As thousands of families prepare their travel arrangements for the mid-term break and Easter holidays, the EU has said that airlines must do more to compensate passengers hit by overbooking, delays and cancellations.
Today, the European Parliament voted in a raft of regulations to offer plane passengers greater projection.
‘We are an island nation and we rely more heavily than other countries on airports and air travel,’ independent MEP Nessa Childers said from Strasbourg, where voting is taking place.
‘For too long passengers in Europe have been out of pocket and hugely inconvenienced when airlines don’t get their planes off the ground – today’s voting builds on existing legislation and further protects our rights from the moment we book our tickets.’
Compensation ranging from €250 to €600 – dependent on the flight distance – is currently available, but only a small minority of people actually end up claiming. The EU wants to ensure that airlines are required by law to do more to offer a greater number of eligible passengers the money they are entitled to.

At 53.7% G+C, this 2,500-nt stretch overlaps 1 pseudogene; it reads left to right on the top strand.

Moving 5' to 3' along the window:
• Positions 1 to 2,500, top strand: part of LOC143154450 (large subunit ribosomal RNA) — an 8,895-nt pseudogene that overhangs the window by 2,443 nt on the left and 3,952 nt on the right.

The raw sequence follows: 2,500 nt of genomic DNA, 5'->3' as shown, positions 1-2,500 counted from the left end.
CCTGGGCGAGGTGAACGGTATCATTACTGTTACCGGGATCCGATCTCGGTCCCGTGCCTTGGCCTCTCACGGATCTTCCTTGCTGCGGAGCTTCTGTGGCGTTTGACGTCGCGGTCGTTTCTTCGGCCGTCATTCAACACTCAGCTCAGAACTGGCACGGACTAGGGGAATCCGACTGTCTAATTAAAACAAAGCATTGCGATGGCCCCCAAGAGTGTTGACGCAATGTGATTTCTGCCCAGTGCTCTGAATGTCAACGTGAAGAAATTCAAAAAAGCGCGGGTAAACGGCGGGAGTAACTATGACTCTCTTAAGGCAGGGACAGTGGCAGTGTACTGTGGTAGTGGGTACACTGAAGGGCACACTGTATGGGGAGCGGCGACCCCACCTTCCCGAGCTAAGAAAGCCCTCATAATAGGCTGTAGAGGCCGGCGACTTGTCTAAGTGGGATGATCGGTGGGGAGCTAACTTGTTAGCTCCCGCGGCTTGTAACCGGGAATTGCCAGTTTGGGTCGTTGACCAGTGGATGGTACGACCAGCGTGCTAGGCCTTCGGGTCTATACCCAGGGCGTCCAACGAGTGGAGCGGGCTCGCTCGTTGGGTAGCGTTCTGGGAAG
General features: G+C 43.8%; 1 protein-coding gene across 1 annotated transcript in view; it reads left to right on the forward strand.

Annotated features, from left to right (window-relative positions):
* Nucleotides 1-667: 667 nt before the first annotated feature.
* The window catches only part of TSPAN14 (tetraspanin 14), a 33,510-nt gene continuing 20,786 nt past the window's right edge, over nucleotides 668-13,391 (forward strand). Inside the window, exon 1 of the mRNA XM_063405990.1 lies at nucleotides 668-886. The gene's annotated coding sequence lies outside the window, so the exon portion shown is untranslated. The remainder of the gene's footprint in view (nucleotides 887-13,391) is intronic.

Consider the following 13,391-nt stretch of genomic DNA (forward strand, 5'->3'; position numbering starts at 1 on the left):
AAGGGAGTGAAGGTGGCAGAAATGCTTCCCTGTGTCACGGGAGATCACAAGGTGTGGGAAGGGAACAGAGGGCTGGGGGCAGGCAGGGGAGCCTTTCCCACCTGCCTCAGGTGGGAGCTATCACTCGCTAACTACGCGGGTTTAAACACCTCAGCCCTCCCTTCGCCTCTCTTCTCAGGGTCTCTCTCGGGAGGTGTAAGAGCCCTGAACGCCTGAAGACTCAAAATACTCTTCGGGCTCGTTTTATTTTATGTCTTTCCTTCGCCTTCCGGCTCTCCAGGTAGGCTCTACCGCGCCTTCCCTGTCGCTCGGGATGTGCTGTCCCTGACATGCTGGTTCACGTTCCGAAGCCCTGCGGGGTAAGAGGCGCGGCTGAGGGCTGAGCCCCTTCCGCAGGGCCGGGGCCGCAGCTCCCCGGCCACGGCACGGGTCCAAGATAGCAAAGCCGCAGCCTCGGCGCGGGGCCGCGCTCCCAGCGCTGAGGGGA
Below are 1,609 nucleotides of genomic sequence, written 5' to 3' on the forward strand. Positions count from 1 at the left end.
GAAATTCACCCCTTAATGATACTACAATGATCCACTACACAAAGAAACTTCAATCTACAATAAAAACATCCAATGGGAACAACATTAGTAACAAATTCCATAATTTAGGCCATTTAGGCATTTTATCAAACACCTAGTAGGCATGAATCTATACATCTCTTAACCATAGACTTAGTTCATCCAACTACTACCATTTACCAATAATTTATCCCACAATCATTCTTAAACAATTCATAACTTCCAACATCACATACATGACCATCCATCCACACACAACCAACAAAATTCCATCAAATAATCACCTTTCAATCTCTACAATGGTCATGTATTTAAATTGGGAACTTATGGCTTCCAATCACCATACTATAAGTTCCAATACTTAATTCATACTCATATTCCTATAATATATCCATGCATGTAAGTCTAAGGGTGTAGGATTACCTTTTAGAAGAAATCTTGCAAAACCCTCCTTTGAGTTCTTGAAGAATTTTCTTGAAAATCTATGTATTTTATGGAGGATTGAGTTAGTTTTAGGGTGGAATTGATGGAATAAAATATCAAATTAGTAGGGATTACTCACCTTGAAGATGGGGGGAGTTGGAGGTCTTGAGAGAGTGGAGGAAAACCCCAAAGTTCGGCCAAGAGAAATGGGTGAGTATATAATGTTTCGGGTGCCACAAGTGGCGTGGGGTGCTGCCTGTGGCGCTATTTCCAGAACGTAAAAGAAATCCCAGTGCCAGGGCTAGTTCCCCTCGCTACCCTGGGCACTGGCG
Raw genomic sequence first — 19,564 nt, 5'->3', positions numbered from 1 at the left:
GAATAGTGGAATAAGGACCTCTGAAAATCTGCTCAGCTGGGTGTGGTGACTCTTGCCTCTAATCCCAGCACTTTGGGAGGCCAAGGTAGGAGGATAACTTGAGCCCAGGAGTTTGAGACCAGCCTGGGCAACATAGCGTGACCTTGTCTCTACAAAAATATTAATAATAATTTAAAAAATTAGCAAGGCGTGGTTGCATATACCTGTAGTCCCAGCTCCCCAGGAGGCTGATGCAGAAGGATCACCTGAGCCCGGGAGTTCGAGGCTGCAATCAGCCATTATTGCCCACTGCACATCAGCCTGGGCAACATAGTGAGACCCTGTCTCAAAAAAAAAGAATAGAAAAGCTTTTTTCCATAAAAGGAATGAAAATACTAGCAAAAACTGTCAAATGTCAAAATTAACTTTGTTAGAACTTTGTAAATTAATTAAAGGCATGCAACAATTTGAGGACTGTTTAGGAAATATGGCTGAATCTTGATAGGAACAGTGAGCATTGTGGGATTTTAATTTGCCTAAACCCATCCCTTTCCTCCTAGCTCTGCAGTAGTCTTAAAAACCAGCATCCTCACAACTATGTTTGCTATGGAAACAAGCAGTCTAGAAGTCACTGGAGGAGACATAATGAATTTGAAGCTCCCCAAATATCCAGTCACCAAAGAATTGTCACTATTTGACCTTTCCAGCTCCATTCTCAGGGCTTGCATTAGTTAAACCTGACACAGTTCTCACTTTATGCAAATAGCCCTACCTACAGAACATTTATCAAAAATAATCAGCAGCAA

Officials also want to guarantee that those with a return flight can board their inbound flight – even if they didn’t take their initial outbound seat. And passengers should be able, the EU says, to disembark from the plane if it’s been sitting on the tarmac for more than two hours.
‘Every passenger has the right to high-quality services and today sees a major advancement in passenger freedom and consumer rights,’ Ms Childers added.
Passengers have previously said that although similar legislation has been in place since 2005, rights were not adequately explained to them, or that compensation was only reluctantly released by their airlines after prohibitively long-winded procedures were followed.